- a person who creates a monster or a destructive agency that cannot be controlled or that brings about the creator's ruin.
- Also called Frankenstein monster. the monster or destructive agency itself.
Origin of Frankenstein
Related Words for frankensteingiant, devil, freak, behemoth, horror, demon, beast, villain, whale, dragon, savage, mutant, titan, ogre, colossus, brute, barbarian, abnormality, mammoth, hellion
Examples from the Web for frankenstein
Contemporary Examples of frankenstein
From Psycho to Frankenstein, watch scenes from the director's 10 favorite creepy classics.Wes Craven's Favorite Scary Movies
October 30, 2014
The hybrid alliance is something of a Frankenstein monster where every arm imagines itself the brain.With Friends Like These, ISIS Is Doomed
July 24, 2014
When I think of Frankenstein, I have these visions of Robert De Niro in awful makeup.Daniel Radcliffe on Sex, ‘Harry Potter,’ and Complicated Relationships
July 23, 2014
He wrote the screenplay in collaboration with me and he plays Dr. Frankenstein.Mel Brooks Is Always Funny and Often Wise in This 1975 Playboy Interview
February 16, 2014
You ever think how Dr. Frankenstein thought when Frankenstein ripped his first person in half?Inside the Georgia Militia Murders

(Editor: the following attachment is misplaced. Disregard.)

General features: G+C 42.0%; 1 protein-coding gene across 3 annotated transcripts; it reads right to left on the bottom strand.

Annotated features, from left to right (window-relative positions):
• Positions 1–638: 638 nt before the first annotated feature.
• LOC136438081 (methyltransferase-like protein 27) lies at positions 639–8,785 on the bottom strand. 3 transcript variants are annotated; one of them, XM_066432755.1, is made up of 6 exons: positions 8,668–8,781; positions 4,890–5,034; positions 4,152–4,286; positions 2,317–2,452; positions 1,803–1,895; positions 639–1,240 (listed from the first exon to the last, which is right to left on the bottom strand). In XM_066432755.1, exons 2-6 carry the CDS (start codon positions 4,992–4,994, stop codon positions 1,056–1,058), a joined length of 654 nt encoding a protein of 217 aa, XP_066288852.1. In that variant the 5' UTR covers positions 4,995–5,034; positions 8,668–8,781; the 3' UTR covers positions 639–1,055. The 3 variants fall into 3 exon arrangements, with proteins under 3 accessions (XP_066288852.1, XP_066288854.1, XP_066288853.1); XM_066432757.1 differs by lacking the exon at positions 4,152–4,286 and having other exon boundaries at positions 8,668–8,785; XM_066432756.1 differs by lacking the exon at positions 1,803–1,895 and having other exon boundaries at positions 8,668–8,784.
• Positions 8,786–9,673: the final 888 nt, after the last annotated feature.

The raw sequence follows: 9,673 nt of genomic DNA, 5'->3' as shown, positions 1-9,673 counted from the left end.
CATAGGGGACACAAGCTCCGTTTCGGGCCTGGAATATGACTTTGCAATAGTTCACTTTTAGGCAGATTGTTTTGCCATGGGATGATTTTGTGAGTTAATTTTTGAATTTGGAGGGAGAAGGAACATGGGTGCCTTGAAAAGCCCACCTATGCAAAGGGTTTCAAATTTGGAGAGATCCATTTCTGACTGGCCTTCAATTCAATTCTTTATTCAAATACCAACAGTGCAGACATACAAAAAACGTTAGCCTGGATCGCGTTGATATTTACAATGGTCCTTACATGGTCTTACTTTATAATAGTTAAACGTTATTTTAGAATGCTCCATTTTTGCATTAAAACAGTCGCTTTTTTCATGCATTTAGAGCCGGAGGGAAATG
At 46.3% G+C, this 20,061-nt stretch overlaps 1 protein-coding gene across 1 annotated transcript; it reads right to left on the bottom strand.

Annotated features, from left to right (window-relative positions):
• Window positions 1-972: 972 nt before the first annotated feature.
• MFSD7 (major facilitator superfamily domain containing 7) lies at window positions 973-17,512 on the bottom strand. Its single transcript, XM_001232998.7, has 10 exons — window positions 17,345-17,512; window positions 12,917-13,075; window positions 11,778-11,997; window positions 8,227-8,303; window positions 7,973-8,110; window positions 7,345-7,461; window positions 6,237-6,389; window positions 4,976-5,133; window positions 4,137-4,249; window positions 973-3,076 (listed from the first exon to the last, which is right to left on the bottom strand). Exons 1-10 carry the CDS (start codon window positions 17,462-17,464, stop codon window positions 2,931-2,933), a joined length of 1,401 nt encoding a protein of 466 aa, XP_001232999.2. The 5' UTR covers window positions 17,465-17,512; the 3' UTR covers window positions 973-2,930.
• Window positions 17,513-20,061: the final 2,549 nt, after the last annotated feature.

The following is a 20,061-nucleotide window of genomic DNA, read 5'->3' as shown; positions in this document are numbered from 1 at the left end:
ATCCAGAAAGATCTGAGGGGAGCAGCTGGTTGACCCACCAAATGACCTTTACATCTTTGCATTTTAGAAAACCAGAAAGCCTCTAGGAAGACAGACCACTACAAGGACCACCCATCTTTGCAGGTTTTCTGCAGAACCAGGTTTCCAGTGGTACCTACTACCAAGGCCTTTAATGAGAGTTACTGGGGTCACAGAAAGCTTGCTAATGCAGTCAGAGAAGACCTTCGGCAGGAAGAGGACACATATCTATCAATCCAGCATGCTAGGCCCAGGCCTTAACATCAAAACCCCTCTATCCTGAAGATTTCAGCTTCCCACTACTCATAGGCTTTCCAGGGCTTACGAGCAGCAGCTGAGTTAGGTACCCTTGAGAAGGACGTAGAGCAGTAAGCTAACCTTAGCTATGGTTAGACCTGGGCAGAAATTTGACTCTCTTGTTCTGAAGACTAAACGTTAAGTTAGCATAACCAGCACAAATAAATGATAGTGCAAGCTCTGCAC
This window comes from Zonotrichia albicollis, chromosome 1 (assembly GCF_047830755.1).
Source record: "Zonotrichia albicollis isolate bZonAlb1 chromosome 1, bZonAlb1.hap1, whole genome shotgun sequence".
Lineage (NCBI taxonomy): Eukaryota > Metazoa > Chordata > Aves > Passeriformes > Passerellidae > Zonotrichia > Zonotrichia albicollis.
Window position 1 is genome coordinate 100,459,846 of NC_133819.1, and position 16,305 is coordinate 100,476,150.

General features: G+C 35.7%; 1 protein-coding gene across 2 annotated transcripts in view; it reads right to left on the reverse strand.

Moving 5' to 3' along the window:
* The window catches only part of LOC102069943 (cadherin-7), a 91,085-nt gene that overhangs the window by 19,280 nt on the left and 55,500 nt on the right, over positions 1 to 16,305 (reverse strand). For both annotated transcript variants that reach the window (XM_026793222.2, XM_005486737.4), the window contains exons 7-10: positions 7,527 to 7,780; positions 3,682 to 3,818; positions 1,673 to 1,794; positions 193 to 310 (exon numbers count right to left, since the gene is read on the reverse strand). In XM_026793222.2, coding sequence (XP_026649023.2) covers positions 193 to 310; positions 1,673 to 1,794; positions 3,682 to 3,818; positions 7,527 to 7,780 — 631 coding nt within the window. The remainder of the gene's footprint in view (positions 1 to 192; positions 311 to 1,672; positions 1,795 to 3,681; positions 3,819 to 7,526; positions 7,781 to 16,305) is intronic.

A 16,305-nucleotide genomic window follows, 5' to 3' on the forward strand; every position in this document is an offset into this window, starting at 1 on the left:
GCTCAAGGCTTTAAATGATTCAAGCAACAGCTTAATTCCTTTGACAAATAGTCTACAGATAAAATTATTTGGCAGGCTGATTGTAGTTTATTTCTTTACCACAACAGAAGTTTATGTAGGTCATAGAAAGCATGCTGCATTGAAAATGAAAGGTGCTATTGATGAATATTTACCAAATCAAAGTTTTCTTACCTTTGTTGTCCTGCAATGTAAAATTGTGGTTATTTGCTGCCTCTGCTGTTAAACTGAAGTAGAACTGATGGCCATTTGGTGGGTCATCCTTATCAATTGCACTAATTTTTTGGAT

September 20, 2013
Historical Examples of frankenstein
"Upon my word it seems to you what the Monster was to Frankenstein," said he.The Opal Serpent
That Frankenstein is apt at all times to wild, primitive cruelty.The Better Germany in War Time
In calling upon this agency he acts the part of Frankenstein.Fragments of science, V. 1-2
At last I perceived myself behind the logic of this Frankenstein.
No, not as Mallare who had lain indifferent beside his Frankenstein.
- a person who creates something that brings about his ruin
- Also called: Frankenstein's monster a thing that destroys its creator
Word Origin for Frankenstein
Word Origin and History for frankenstein
allusive use dates to 1838, from Baron Frankenstein (German, "free stone"), character in Mary Shelley's 1818 novel "Frankenstein: The Modern Prometheus." Commonly used, mistakenly, as the proper name of the monster he created, and thus franken- extended 1990s as a prefix to mean "non-natural."